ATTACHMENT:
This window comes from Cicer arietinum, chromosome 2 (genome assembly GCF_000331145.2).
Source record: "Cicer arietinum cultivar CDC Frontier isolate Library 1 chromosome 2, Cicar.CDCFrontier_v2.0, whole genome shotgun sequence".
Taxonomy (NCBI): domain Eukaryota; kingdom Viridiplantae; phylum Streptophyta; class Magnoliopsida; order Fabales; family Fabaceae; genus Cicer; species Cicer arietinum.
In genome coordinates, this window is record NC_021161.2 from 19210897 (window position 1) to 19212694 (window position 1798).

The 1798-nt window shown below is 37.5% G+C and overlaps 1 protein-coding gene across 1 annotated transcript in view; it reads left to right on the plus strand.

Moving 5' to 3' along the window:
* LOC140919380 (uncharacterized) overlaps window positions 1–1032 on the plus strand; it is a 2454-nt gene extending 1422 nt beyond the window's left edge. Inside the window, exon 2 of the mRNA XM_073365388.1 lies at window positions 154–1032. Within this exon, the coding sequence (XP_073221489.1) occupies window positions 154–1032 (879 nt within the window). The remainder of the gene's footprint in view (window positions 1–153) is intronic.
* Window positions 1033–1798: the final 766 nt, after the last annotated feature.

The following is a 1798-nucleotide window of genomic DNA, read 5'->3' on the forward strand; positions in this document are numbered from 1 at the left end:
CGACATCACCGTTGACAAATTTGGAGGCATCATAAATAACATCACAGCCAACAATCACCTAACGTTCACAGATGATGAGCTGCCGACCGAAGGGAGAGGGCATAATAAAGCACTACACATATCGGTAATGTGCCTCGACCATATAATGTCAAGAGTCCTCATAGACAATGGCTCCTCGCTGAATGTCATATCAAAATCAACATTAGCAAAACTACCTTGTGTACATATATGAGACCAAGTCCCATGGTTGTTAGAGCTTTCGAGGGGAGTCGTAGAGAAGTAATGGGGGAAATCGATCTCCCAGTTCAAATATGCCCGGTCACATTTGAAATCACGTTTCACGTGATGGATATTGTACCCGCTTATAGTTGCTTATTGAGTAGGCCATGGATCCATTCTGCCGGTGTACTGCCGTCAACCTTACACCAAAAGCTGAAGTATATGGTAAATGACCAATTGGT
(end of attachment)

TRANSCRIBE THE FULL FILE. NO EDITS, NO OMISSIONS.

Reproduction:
This window comes from Cicer arietinum, chromosome 2 (genome assembly GCF_000331145.2).
Source record: "Cicer arietinum cultivar CDC Frontier isolate Library 1 chromosome 2, Cicar.CDCFrontier_v2.0, whole genome shotgun sequence".
Taxonomy (NCBI): domain Eukaryota; kingdom Viridiplantae; phylum Streptophyta; class Magnoliopsida; order Fabales; family Fabaceae; genus Cicer; species Cicer arietinum.
In genome coordinates, this window is record NC_021161.2 from 19210897 (window position 1) to 19212694 (window position 1798).

The 1798-nt window shown below is 37.5% G+C and overlaps 1 protein-coding gene across 1 annotated transcript in view; it reads left to right on the plus strand.

Moving 5' to 3' along the window:
* LOC140919380 (uncharacterized) overlaps window positions 1–1032 on the plus strand; it is a 2454-nt gene extending 1422 nt beyond the window's left edge. Inside the window, exon 2 of the mRNA XM_073365388.1 lies at window positions 154–1032. Within this exon, the coding sequence (XP_073221489.1) occupies window positions 154–1032 (879 nt within the window). The remainder of the gene's footprint in view (window positions 1–153) is intronic.
* Window positions 1033–1798: the final 766 nt, after the last annotated feature.

The following is a 1798-nucleotide window of genomic DNA, read 5'->3' on the forward strand; positions in this document are numbered from 1 at the left end:
CGACATCACCGTTGACAAATTTGGAGGCATCATAAATAACATCACAGCCAACAATCACCTAACGTTCACAGATGATGAGCTGCCGACCGAAGGGAGAGGGCATAATAAAGCACTACACATATCGGTAATGTGCCTCGACCATATAATGTCAAGAGTCCTCATAGACAATGGCTCCTCGCTGAATGTCATATCAAAATCAACATTAGCAAAACTACCTTGTGTACATATATGAGACCAAGTCCCATGGTTGTTAGAGCTTTCGAGGGGAGTCGTAGAGAAGTAATGGGGGAAATCGATCTCCCAGTTCAAATATGCCCGGTCACATTTGAAATCACGTTTCACGTGATGGATATTGTACCCGCTTATAGTTGCTTATTGAGTAGGCCATGGATCCATTCTGCCGGTGTACTGCCGTCAACCTTACACCAAAAGCTGAAGTATATGGTAAATGACCAATTGGT